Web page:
Following information and evidence received by WADA from the team that conducted the McLaren Independent Weightlifting Investigation on the activities of the International Weightlifting Federation (IWF), WADA asked for immediate action from the IWF on all pending doping cases, with priority given to those close to the statute of limitations. WADA will monitor this process closely, while also continuing its own ongoing investigation in order to determine if further action is necessary in terms of compliance of the IWF.
The IOC Session was also given an update by WADA on RUSADA compliance and Operation LIMS. WADA’s full report can be found here.
Vast testing programme ready for Tokyo 2020
As a result of the postponement of the Olympic Games Tokyo 2020, the ITA has been adapting its anti-doping programmes for delivery in 2021. Most specifically, pre-Games testing activities will be updated in order to fit the new timeframe. The ITA confirmed that its Tokyo 2020 Pre-Games Expert Group will resume its work at the end of the summer with the aim of starting to issue targeted recommendations in autumn.
The ITA reported that out of-competition sample collection and in-competition tests significantly dropped during the pandemic, while doping controls were carried out whenever and wherever possible, prioritising the health of athletes and the anti-doping workforce. Despite the difficult circumstances, the ITA maintained all its other anti-doping activities and services for its partners throughout lockdown. The Agency issued specific guidelines on increased sanitary precautions and also made the necessary arrangements to be ready to carry out planned and rescheduled tests.
Lausanne 2020 focused on education
The ITA also shared its final report of its Anti-Doping Programme for the Youth Olympic Games (YOG) Lausanne 2020. Both in- and out-of-competition tests were performed during the YOG, and no Adverse Analytical Findings were reported. New paperless solutions were implemented for the first time, showing potential to be further used for Tokyo 2020. The ITA placed strong emphasis on education during the YOG, and delivered an interactive learning workshop on the doping control process that proved to be very popular among the young athletes.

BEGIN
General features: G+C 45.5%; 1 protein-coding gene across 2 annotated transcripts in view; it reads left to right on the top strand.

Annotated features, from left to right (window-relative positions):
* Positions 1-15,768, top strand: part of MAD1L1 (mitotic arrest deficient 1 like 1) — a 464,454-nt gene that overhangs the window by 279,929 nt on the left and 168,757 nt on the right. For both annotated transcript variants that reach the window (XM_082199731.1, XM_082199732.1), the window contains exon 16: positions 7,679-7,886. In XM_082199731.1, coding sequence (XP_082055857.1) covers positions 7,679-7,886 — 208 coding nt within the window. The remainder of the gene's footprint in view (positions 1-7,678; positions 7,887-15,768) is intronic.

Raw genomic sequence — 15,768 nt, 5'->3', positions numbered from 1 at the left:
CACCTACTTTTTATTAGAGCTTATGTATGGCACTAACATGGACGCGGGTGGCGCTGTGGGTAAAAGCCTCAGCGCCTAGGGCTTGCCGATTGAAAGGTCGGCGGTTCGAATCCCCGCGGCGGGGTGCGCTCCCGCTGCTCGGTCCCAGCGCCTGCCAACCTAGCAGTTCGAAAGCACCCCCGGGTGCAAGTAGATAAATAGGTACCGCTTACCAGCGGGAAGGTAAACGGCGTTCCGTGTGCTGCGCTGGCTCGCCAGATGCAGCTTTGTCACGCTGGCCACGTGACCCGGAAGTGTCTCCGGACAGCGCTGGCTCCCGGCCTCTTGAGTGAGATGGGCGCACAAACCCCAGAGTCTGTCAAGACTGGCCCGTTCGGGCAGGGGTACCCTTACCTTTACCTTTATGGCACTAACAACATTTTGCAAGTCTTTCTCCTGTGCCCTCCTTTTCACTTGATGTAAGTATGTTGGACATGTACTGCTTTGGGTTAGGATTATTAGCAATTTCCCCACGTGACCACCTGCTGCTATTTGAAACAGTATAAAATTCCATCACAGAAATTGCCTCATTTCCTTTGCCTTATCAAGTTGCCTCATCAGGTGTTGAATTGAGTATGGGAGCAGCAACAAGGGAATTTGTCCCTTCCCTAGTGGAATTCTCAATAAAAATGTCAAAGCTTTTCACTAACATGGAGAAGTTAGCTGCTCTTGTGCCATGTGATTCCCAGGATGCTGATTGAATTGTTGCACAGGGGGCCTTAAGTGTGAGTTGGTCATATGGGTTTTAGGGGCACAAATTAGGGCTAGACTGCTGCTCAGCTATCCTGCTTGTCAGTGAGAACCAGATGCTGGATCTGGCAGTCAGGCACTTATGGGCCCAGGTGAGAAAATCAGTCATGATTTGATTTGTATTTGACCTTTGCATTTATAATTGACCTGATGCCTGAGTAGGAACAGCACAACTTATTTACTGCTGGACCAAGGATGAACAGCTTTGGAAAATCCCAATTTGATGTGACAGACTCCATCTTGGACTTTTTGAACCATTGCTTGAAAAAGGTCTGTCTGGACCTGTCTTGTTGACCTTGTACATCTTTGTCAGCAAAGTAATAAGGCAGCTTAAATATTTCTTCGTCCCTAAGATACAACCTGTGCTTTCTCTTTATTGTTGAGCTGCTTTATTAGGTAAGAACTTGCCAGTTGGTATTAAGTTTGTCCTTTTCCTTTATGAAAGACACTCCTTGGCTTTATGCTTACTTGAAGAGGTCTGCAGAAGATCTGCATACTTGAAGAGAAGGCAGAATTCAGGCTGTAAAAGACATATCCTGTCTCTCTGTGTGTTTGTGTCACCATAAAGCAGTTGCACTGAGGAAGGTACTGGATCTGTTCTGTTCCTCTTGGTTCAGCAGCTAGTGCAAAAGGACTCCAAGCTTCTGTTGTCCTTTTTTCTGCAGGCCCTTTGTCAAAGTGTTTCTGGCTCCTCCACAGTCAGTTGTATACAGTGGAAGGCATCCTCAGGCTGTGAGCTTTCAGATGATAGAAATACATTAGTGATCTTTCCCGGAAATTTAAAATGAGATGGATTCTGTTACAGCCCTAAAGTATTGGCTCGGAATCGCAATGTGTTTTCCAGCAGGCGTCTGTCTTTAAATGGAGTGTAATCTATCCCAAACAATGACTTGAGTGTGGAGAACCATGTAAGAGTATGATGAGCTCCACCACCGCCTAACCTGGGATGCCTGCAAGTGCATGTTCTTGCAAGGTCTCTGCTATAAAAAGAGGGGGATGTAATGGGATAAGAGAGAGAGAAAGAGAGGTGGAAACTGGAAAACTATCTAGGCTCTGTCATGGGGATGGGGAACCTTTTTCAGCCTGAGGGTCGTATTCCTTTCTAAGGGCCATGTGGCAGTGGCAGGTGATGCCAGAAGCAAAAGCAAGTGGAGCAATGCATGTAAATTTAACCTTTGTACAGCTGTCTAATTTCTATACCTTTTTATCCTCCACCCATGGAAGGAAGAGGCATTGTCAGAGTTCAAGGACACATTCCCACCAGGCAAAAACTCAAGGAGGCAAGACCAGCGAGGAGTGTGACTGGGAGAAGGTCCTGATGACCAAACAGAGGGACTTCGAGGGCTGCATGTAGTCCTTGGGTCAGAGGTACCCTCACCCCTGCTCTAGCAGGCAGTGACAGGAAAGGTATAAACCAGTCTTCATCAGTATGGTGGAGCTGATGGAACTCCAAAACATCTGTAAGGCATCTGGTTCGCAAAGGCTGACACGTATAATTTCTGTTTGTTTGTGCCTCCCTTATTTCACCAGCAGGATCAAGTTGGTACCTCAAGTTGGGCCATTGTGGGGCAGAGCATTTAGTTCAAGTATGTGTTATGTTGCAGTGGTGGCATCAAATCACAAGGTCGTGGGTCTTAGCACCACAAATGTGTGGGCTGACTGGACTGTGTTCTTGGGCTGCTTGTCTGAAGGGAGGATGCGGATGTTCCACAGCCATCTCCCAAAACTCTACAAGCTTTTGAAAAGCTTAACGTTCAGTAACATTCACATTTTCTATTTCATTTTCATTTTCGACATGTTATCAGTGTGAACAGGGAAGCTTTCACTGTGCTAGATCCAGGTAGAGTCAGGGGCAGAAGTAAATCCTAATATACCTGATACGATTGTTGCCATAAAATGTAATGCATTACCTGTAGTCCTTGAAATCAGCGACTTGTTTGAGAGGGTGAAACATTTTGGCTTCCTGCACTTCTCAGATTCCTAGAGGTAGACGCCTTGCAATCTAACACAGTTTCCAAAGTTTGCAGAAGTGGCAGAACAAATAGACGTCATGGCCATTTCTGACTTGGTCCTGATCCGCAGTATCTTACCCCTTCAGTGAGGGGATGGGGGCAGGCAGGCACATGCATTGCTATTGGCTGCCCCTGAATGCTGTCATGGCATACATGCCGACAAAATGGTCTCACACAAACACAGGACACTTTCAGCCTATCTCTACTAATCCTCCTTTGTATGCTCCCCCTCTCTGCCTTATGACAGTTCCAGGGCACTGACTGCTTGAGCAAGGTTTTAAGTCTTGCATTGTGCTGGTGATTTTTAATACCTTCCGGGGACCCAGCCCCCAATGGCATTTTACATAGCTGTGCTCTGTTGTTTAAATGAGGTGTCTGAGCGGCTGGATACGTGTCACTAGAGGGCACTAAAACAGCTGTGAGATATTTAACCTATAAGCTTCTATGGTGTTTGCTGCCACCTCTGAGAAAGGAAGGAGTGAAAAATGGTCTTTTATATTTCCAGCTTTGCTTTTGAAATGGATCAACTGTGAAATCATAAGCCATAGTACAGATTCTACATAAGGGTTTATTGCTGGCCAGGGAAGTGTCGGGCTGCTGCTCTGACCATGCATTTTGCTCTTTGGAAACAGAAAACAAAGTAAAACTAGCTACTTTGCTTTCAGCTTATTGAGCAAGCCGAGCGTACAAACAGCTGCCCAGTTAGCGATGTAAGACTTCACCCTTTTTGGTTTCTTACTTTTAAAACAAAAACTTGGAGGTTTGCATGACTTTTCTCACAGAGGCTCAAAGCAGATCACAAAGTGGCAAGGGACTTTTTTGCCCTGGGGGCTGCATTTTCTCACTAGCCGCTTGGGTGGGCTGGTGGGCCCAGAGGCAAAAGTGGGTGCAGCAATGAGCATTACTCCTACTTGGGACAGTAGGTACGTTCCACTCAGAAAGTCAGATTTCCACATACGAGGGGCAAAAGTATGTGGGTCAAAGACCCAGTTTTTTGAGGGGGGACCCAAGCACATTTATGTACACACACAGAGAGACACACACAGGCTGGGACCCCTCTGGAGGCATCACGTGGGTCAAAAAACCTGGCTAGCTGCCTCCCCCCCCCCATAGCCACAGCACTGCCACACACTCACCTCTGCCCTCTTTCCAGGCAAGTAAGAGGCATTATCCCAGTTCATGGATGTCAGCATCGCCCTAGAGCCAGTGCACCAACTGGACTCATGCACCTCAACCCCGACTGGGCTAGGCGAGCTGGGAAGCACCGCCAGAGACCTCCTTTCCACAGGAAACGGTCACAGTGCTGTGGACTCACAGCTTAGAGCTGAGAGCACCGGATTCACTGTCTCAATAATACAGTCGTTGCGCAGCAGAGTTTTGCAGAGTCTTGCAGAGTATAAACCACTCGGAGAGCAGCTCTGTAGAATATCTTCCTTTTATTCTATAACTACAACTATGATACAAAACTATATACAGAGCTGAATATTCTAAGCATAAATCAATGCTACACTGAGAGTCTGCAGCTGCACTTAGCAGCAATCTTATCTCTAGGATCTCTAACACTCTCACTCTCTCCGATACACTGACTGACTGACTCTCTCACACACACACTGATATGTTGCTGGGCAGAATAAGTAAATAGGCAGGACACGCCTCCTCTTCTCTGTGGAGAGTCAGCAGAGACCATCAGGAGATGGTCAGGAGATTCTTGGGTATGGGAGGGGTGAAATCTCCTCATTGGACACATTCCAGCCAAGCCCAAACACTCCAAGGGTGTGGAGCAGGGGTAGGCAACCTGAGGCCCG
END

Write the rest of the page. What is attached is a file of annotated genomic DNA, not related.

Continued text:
New partnerships strengthen the fight against doping
A new partnership between the ITA and the International Cycling Union (UCI) was announced earlier this year. As of January 2021, the ITA will be responsible for managing the UCI’s anti-doping programme and a dedicated ITA Cycling Unit will be created.
The ITA has developed the International Doping Control Officer (IDCO) Training & Certification Programme, which it launched in July. The ITA IDCO Training Programme aims to offer athletes of the world the guarantee that wherever they are tested and whatever sport they compete in, the doping controls they are subject to are conducted safely, respectfully and with trained professionals. ITA Certified IDCOs will be trusted experts in the professional, operational and World Anti-Doping Code compliance aspects required to deliver out-of-competition and in-competition testing programmes at international sporting events. In the future, it is the ITA’s vision that only ITA-Certified IDCOs will collect samples at the Olympic Games and International Federations’ events.
The original article can be found here.